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Extension Outdoors

Most snakes in Mississippi, such as this ringneck snake, are nonvenomous and help control rodent and other nuisance wildlife populations. (Photo by iStockphoto)
May 30, 2014 - Filed Under: Environment, Nuisance Wildlife and Damage Management, Urban and Backyard Wildlife, Snakes

MISSISSIPPI STATE -- Despite most people’s fears, snakes are an important part of our natural world and are also helpful to us in many ways.

All snakes are predators, meaning they feed on other animals. Snakes kill and eat rats, mice, moles, insects and other pests that can damage crops and property or spread disease. Because snakes can get into places that other predators cannot or will not go, they can capture rodents that threaten livestock feed or farming equipment and supplies.

Flowering trees and shrubs, such as this weeping yaupon holly, provide nectar for bees, berries for birds, and shelter and nesting sites for a variety of other animals. (Photo courtesy of Marina Denny)
May 23, 2014 - Filed Under: Environment, Urban and Backyard Wildlife

MISSISSIPPI STATE – Twice a year, I get the urge to do something “wild” in my backyard. Now, granted, this is something I could do year-round in my neck of the woods, but the sounds of the birds and the bees twittering and buzzing away -- usually in the spring and fall -- really get me excited.

My foray into the wild side begins with identifying what my backyard already has to offer in the way of food, water, shelter and a place to raise young. My venture: to fill in the gaps.

From left, Beth Poganski and Joby Czarnecki are research associates with the Mississippi State University Extension Service and specialize in natural resources conservation. (Submitted photo)
May 16, 2014 - Filed Under: Environment, Natural Resources, Water

MISSISSIPPI STATE -- Gardening season is in full swing, and rain barrels are displayed for sale in local gardening stores. Rain barrels are systems that collect rainwater that would otherwise be lost into city sewers. The rainwater can be used to keep tomatoes, herbs and other treasured garden plants flourishing.

The Environmental Protection Agency estimates that 40 percent of total household water use during the summer is for lawn and garden watering. Rain barrels are easy ways to both conserve water and cut your water bill.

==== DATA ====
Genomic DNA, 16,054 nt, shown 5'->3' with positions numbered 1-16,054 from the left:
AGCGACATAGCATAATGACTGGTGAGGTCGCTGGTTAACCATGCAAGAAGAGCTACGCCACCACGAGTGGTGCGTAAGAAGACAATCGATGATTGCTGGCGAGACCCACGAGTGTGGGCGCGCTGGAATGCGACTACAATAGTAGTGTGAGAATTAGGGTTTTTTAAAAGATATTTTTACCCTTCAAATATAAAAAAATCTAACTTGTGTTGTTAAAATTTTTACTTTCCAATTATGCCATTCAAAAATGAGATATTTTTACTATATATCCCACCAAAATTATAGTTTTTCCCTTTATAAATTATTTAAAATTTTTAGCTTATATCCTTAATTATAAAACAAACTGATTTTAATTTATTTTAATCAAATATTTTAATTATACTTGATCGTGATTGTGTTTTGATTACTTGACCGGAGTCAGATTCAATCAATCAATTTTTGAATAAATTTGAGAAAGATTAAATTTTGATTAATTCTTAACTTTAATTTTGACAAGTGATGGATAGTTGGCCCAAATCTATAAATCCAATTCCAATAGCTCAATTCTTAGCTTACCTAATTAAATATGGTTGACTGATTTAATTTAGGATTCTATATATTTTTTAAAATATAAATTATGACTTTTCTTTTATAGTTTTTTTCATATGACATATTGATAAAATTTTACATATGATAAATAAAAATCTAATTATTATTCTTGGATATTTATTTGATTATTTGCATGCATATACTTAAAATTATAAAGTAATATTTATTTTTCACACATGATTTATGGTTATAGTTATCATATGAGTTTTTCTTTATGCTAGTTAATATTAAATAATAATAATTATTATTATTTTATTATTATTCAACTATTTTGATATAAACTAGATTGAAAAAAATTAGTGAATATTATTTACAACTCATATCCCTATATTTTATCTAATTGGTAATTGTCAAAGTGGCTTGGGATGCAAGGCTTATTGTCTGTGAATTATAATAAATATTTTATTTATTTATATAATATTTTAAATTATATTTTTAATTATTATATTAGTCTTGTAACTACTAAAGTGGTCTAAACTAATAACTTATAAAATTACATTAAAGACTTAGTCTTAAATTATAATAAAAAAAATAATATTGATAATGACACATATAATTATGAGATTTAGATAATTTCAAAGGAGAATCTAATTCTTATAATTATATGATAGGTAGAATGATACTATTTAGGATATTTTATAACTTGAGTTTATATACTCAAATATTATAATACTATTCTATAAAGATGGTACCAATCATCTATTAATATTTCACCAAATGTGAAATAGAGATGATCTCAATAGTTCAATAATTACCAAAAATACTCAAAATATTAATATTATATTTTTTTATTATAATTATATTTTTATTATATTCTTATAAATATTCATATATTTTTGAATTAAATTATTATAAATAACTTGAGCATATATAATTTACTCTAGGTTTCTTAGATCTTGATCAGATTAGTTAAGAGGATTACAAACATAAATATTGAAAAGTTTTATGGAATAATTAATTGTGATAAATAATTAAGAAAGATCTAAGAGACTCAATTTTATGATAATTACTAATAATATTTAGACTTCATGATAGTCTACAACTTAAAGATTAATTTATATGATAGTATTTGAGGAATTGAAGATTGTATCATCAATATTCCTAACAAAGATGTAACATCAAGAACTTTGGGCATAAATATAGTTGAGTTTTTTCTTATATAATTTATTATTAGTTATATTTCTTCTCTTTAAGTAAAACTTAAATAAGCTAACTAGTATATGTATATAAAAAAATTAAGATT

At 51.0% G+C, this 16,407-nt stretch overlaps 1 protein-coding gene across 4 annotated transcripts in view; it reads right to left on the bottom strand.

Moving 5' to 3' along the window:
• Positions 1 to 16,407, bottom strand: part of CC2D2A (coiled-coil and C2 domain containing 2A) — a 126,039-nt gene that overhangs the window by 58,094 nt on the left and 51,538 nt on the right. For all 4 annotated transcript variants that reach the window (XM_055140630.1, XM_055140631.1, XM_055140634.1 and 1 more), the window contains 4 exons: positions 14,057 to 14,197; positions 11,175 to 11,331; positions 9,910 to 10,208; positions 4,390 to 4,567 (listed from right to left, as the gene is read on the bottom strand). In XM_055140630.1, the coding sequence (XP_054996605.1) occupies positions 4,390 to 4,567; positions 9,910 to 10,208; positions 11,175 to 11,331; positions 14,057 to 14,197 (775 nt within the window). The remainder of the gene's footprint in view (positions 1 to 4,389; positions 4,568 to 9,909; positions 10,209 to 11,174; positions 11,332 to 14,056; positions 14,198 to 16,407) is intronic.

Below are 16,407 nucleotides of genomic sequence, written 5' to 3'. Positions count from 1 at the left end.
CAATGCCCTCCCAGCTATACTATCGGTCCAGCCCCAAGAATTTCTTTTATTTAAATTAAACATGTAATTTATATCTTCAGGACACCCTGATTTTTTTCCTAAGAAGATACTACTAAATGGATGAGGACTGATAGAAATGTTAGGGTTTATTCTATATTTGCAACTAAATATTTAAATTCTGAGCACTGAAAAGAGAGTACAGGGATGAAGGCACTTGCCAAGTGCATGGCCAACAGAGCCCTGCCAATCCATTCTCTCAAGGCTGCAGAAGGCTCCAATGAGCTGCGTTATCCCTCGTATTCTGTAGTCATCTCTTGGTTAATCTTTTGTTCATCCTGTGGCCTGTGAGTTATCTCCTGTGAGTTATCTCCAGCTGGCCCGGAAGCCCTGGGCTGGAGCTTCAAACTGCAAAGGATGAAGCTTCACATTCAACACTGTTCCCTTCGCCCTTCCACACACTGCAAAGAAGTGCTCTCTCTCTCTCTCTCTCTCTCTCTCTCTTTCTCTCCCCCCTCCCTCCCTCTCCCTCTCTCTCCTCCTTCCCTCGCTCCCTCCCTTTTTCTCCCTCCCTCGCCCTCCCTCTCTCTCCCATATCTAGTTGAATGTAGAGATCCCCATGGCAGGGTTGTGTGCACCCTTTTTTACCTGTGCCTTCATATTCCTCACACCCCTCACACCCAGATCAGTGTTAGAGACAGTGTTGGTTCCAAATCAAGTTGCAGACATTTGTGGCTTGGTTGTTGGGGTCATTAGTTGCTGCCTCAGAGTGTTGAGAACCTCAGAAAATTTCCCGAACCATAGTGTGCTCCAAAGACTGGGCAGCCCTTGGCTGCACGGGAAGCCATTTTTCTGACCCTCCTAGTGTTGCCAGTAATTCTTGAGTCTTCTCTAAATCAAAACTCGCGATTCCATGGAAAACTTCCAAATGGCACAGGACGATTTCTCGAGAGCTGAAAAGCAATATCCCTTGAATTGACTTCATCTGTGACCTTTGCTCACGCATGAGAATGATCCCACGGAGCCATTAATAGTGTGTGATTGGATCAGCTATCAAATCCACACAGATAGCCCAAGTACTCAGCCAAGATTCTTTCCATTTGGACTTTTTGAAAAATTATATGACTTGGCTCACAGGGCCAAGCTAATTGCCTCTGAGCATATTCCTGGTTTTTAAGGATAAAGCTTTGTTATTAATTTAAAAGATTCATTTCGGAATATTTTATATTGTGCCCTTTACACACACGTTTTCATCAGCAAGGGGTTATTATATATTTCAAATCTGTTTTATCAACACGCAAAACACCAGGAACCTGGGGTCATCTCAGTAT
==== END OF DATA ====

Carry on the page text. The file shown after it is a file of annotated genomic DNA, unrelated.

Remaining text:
Birding is a fun and easy activity that requires comfortable clothing, a pair of binoculars and a good reference guide, shown here by participants in a Mississippi State University Extension Service workshop in 2011. (File photo by MSU Ag Communications/Scott Corey)
May 9, 2014 - Filed Under: Environment, Urban and Backyard Wildlife

MISSISSIPPI STATE -- Spring is the time to get outside and enjoy soft, warm breezes and glorious sunshine before summer’s heat forces us to seek shelter indoors. One way to connect with nature and awaken your winter-weary soul is getting to know your feathered neighbors.

Moles spend 90 percent of their lives underground. They are known for their hairless snouts and large, paddle-like claws. (Photo by iStockphoto)
May 2, 2014 - Filed Under: Environment, Nuisance Wildlife and Damage Management, Urban and Backyard Wildlife

MISSISSIPPI STATE -- You hardly ever see them, but their small, cylindrical bodies can wreak havoc on your lawn. Each year, Mississippi homeowners spend countless hours and hundreds or thousands of dollars attempting to rid their yards of these solitary insectivores.

The inviting, safe environment of residential lawns and gardens may create an annual mole problem. Understanding mole behavior, trapping early and vigilantly, and modifying landscapes to discourage digging will mean less time dealing with moles and more time enjoying your backyard.

Prevention is the best way to control pond weeds, such as this American pondweed growing in Clay County in 2008, but physical, mechanical, biological and chemical control measures can be used once weeds become established. (File photo courtesy of Wes Neal)
April 25, 2014 - Filed Under: Environment, Fisheries

The birds are singing, the flowers are blooming, and yes, the weeds are starting to grow in your fishing pond. Don’t let them get out of hand! Start your weed management program early, before the problem becomes too difficult to treat.

Prevention is the best way to avoid weed problems. Shallow areas where light reaches the pond bottom are ideal for the growth of rooted aquatic weeds. Deepening pond edges so that the water depth quickly reaches 3 feet helps reduce weeds. For safety, make the slope 3:1, or one foot deeper for every three feet farther from shore.

Water control structures, such as low-grade weirs, help reduce pollutants in agricultural runoff and improve water quality. These weirs were in an agricultural drainage ditch in Humphreys County on May 7, 2013 (Photo courtesy of Beth Poganski)
April 17, 2014 - Filed Under: Environment, Natural Resources, Water, Water Quality

By Beth Poganski
MSU Extension Service